DR. DESAI: Totally.


DR. LOUKAS: It doesn't apply only to medicine. It applies to engineering, history, law, everywhere.


DR. DESAI: First of all, thank you for the praise. Coming from you, that's very meaningful and very kind. We do have a course—I'm going to send you a link, on how to teach and learn...


DR. LOUKAS: Oh, that's good.


DR. DESAI: ...that our team put together. That does cover some of this. But I want you to give me feedback based on what you see when I send it to you, afterwards, and see if it meets the need. 


Your career is fascinating. The language you speak is a language that I know a lot of our students will understand, in terms of thinking about clinical medicine and basic sciences and all the rest. Yet you're also doing something that's really profound. You're changing lives and shaping the way that people actually learn in a high-need area, which is primary care. Any advice you can offer students that may be coming out and saying, "Hey, this person"—meaning you—"has a really interesting career. How did they get there, and what should I be thinking about now?”


DR. LOUKAS: Yes. Medicine, for me, it's a way of living. You constantly have to be optimistic and love humanity. You need to really love what you do. Medicine is not about the money, the prestige, or the glory. It can be part, I think sometimes, of who we are, but it's not the reason that 99% of the physicians chose that pathway. I think there is nothing more fulfilling than to ease the pain of a patient, or to see somebody who is sick be healthy again and continue their life and live for many, many years. I think that feeling is powerful and humbling at the same time. 


I think they need to be exposed, before they start medicine, to see if it is really what they like. Speak with a lot of doctors. Be optimistic. It's part of the job. You have to be very, very optimistic, on the happy side. That means the glass is always half-full, never half-empty. And you need to love your fellow humans. That's the whole point, that you're here to treat patients. When you treat patients, they are in pain. They can be angry. They can be depressed. You need to love waking up in the morning and going to the hospital, or to your clinic, and treating those people. That's something that I've had since I was a kid. Medicine totally fits me.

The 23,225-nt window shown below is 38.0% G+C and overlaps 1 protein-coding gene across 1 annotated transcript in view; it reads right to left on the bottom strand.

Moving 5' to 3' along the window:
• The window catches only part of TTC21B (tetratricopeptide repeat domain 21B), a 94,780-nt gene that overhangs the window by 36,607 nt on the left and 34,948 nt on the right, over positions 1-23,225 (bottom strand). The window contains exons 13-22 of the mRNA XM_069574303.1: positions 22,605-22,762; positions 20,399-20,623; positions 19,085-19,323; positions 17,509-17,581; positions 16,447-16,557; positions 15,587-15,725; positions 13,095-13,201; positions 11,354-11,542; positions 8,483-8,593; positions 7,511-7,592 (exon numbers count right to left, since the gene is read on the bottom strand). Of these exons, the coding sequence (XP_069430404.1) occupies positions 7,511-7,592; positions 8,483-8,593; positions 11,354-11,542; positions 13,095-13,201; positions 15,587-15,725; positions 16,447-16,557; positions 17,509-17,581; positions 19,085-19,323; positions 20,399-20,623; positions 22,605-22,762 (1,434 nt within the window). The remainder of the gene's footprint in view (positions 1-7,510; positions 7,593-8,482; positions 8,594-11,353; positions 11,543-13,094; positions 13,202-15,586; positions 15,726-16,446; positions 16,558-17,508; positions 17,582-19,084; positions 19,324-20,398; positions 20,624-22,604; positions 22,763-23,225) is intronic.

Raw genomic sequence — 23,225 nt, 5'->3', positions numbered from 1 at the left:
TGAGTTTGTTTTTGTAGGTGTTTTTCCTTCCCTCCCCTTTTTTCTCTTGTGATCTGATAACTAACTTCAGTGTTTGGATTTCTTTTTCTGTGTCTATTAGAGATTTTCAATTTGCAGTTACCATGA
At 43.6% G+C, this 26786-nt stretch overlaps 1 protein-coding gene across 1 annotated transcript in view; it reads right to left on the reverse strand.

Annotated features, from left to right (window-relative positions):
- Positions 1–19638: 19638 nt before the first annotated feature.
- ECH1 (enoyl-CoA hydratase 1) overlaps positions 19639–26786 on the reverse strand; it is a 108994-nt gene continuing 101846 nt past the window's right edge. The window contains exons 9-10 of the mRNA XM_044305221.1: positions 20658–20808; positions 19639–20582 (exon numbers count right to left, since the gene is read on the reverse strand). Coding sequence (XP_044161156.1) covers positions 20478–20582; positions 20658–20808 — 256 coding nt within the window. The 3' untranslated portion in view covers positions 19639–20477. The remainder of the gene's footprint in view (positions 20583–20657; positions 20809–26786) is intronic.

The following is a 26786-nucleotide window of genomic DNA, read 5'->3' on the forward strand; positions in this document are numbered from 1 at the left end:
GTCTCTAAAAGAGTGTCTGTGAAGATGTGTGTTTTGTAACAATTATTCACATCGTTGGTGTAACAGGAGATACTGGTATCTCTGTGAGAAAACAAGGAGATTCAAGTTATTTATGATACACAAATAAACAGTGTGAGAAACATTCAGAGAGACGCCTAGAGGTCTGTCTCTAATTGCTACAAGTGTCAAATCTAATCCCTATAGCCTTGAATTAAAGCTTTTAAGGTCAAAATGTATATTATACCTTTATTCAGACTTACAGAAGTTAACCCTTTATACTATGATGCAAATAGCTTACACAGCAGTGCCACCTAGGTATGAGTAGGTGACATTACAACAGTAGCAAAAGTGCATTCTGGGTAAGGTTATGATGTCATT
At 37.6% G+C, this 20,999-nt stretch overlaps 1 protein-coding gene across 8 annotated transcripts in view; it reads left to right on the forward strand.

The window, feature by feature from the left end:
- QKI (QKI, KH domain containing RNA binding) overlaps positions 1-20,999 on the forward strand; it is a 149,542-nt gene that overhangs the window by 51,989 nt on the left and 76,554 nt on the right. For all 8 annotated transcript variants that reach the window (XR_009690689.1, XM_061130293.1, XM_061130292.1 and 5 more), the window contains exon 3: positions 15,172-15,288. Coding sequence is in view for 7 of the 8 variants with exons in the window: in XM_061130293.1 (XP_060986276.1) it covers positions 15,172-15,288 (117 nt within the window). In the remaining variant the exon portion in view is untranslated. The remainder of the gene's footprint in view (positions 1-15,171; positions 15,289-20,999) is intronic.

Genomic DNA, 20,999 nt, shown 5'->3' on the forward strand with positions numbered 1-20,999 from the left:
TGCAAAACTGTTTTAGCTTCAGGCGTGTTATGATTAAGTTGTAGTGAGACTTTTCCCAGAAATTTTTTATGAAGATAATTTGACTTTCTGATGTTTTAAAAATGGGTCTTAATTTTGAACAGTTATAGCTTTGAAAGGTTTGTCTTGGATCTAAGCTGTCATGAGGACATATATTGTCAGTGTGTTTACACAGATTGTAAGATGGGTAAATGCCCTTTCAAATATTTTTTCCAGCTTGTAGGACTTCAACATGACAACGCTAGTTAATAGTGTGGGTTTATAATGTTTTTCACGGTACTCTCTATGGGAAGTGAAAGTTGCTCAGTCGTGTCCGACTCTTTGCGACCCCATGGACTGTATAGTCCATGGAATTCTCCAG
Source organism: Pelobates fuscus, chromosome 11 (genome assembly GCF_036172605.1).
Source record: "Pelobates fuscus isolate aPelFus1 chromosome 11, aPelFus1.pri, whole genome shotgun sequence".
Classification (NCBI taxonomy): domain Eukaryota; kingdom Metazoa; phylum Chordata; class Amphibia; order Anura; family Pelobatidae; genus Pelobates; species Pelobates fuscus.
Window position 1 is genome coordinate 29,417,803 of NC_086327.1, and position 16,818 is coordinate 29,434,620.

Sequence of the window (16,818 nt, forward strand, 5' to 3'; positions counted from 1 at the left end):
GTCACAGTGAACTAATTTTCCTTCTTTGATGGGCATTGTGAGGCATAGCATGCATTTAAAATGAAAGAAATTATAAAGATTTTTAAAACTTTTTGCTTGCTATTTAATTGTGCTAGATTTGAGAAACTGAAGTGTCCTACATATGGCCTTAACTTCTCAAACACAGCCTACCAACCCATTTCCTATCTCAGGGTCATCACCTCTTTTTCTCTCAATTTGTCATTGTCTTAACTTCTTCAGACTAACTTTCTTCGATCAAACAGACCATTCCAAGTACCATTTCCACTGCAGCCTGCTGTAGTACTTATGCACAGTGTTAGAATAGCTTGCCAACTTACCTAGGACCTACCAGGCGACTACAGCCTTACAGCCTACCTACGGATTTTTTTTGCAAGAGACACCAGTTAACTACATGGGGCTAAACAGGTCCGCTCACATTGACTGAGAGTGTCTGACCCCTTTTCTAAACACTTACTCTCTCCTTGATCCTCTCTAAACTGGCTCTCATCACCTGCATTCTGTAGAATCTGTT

Now somebody will say, "But you're an administrator." I think the relationship here, it's the level of impact you can have. I think by being a doctor, you can treat one patient and a couple of patients, even several patients during the day. By being a dean in a medical school, you can affect the lives of thousands of doctors, or students who will become doctors. They can become better doctors, and you can influence healthcare. I think the impact is the difference that I was always looking for, how I can make the bigger impact to improve things in a larger scale. That's why it's something that I love, because I can see the outcomes. 


For example, introducing an ultrasound in our curriculum. For the last 10 years, we're talking about at least 6,000 students that got an experience, the tool and the skill that definitely has improved the way that they treat their patients. That kind of scalable response, that's very intriguing to me. That's why it's fascinating. We'll try to see how we can improve the healthcare system on a large scale. We're a big school; we have a lot of students. So that's a step up.


DR. DESAI: Totally. That's wonderful and a huge, huge impact that you're making. So thank you for sharing that advice, and probably a good note to end on. Thank you so much for being with us today and sharing your insights. That was wonderful.


DR. LOUKAS: Thank you very much, Rishi. It's always good to see you.


DR. DESAI: I'm Rishi Desai. Thanks for checking out today's show. Remember to do your part to flatten the curve and raise the line. We're all in this together.